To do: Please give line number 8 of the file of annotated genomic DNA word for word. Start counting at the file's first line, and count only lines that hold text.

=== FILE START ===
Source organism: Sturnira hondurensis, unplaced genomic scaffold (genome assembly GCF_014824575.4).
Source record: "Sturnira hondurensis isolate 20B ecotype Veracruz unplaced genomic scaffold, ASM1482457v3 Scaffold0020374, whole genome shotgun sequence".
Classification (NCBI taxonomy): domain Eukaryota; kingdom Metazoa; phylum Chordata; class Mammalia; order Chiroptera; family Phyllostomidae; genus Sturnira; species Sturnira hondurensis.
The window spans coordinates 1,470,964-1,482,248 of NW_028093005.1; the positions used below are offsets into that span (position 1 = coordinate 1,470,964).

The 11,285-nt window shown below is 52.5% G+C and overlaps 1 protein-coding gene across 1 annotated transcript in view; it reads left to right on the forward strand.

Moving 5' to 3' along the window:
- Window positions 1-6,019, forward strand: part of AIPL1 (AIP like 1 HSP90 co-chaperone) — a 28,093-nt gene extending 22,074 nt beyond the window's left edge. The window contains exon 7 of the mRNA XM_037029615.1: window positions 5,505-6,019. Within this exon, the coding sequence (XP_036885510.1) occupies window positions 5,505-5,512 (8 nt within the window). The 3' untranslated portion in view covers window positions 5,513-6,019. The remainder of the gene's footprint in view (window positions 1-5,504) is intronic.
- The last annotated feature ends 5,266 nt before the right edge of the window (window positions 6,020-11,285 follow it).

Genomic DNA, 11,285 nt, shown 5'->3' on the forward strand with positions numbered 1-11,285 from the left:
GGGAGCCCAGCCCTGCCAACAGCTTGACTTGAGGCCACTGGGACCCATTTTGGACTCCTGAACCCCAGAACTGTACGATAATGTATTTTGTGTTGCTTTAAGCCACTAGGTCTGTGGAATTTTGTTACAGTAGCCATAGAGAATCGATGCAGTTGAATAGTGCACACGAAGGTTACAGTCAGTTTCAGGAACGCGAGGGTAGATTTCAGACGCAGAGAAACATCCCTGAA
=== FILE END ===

- The last annotated feature ends 5,266 nt before the right edge of the window (window positions 6,020-11,285 follow it).